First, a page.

Complete Plays of John Galsworthy eBook

This eBook from the Gutenberg Project consists of approximately 1,284 pages of information about Complete Plays of John Galsworthy.

     [He puts his arm through hers, raises her, and almost pushes her
     through the doorway.  She goes, still looking back.]

American. [Gravely] There’s nothing I admire more’n courage.  Guess
I’ll go and smoke in the corridor.

[As he goes out the little man looks very wistfully after him.  Screwing up his mouth and nose, he holds the baby away from him and wavers; then rising, he puts it on the seat opposite and goes through the motions of letting down the window.  Having done so he looks at the baby, who has begun to wail.  Suddenly he raises his hands and clasps them, like a child praying.  Since, however, the baby does not stop wailing, he hovers over it in indecision; then, picking it up, sits down again to dandle it, with his face turned toward the open window.  Finding that it still wails, he begins to sing to it in a cracked little voice.  It is charmed at once.  While he is singing, the American appears in the corridor.  Letting down the passage window, he stands there in the doorway with the draught blowing his hair and the smoke of his cigar all about him.  The little man stops singing and shifts the shawl higher to protect the baby’s head from the draught.]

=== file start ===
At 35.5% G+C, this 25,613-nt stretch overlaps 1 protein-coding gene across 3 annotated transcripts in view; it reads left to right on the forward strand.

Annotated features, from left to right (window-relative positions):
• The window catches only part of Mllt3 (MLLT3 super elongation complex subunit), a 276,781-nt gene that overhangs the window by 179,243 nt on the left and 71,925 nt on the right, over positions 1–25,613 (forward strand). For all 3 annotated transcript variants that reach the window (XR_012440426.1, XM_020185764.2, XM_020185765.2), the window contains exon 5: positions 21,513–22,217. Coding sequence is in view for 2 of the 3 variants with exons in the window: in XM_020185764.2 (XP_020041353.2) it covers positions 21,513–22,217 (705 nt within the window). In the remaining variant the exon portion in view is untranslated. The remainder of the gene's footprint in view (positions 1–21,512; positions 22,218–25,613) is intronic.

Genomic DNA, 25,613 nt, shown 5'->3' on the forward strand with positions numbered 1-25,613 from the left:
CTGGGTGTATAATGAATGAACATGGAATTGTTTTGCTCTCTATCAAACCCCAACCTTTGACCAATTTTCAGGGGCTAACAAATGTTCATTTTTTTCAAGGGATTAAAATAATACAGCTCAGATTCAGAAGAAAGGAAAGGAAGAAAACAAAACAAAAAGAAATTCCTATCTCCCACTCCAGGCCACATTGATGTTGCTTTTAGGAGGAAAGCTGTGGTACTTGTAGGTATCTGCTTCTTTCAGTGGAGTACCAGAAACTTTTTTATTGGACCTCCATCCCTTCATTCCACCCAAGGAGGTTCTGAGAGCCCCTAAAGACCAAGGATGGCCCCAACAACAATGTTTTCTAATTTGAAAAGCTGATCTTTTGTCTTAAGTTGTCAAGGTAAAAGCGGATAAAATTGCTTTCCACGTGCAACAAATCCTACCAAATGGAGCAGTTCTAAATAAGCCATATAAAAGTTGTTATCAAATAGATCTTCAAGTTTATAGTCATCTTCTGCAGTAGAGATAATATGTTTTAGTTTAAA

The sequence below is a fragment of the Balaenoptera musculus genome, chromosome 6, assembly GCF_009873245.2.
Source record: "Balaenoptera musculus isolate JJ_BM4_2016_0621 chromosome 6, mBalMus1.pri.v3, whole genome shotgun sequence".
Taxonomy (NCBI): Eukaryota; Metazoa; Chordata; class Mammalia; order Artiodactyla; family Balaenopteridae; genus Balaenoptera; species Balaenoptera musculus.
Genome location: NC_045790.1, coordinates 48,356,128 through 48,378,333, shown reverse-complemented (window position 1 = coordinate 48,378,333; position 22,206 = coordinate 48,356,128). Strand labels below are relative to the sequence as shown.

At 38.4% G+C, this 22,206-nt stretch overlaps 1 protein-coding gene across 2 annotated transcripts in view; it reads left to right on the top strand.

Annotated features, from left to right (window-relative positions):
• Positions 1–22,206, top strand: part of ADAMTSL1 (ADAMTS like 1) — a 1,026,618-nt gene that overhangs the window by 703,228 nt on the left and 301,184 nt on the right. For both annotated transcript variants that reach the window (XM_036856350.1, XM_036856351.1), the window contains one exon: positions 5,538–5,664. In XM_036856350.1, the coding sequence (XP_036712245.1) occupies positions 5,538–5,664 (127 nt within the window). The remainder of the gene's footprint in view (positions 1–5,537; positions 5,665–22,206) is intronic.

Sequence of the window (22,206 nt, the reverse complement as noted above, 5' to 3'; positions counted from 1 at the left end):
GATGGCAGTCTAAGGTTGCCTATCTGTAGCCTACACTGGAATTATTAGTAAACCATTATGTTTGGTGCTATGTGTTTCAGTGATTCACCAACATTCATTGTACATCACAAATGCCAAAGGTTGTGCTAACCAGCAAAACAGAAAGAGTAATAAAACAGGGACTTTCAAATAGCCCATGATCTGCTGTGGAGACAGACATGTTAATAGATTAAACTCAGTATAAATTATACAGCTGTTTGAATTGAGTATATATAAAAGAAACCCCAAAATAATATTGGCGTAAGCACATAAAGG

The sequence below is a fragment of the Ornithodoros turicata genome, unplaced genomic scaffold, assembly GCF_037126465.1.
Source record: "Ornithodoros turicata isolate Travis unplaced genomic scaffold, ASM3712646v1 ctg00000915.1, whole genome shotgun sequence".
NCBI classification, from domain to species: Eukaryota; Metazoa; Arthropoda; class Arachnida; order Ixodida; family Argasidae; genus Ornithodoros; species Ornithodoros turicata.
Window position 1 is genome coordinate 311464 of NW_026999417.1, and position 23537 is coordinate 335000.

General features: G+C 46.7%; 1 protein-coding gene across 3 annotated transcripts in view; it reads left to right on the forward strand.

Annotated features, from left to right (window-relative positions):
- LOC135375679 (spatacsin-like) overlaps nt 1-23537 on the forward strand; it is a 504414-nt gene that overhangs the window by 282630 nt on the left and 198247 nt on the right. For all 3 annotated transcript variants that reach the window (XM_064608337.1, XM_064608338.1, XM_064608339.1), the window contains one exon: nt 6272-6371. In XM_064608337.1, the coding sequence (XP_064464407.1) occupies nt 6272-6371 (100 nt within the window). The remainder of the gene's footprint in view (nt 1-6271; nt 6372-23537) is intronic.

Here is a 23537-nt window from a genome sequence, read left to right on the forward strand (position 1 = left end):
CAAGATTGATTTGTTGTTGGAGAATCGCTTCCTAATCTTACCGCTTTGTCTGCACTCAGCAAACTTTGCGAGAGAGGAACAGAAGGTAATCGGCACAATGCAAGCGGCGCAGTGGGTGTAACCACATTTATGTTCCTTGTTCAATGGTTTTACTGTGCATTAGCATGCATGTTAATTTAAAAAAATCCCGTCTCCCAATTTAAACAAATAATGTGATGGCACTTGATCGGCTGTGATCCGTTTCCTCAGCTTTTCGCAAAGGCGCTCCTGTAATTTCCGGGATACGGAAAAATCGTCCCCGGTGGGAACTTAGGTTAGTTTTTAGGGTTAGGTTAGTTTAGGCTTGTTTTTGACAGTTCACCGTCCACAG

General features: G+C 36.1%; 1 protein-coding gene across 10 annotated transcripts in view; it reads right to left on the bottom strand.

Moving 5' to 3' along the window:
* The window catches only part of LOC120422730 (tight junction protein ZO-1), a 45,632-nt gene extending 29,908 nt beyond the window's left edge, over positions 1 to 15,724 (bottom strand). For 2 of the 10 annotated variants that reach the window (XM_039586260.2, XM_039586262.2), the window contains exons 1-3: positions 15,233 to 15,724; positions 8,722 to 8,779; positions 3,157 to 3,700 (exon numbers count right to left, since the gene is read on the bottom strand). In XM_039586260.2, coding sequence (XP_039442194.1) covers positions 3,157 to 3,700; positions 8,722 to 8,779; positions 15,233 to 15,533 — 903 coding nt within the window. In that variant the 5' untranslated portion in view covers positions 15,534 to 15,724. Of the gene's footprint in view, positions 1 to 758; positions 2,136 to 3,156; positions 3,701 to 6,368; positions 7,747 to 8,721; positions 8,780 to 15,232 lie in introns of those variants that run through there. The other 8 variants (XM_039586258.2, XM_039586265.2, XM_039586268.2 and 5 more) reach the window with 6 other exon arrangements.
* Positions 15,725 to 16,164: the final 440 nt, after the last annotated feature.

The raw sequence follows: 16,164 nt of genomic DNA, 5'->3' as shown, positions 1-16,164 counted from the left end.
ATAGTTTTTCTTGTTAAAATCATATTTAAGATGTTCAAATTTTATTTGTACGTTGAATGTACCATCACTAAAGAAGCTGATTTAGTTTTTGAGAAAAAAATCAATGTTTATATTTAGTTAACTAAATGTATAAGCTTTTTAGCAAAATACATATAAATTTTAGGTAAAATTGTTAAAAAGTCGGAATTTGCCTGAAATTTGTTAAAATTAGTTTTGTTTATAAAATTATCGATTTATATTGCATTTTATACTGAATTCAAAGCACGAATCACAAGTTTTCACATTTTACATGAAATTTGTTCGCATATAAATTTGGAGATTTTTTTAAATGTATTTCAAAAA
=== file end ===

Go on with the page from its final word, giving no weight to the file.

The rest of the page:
American. [Gravely] This is the most sublime spectacle I have ever envisaged.  There ought to be a record of this.

     [The little man looks at him, wondering.  You are typical, sir,
     of the sentiments of modern Christianity.  You illustrate the
     deepest feelings in the heart of every man.]

     [The little man rises with the baby and a movement of approach.]

Guess I’m wanted in the dining-car.

     [He vanishes.  The little man sits down again, but back to the
     engine, away from the draught, and looks out of the window,
     patiently jogging the baby On his knee.]



An arrival platform.  The little man, with the baby and the bundle, is standing disconsolate, while travellers pass and luggage is being carried by.  A station official, accompanied by a policeman, appears from a doorway, behind him.

Official. [Consulting telegram in his hand] ‘Das ist der Herr’.

     [They advance to the little man.]

Official.  ‘Sie haben einen Buben gestohlen’?

Little man.  I only speak English and American.

Official.  ‘Dies ist nicht Ihr Bube’?

     [He touches the Baby.]

Little man. [Shaking his head] Take care—­it’s ill.

     [The man does not understand.]

Ill—­the baby——­

Official. [Shaking his head] ‘Verstehe nicht’.  Dis is nod your baby? 

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Complete Plays of John Galsworthy from Project Gutenberg. Public domain.
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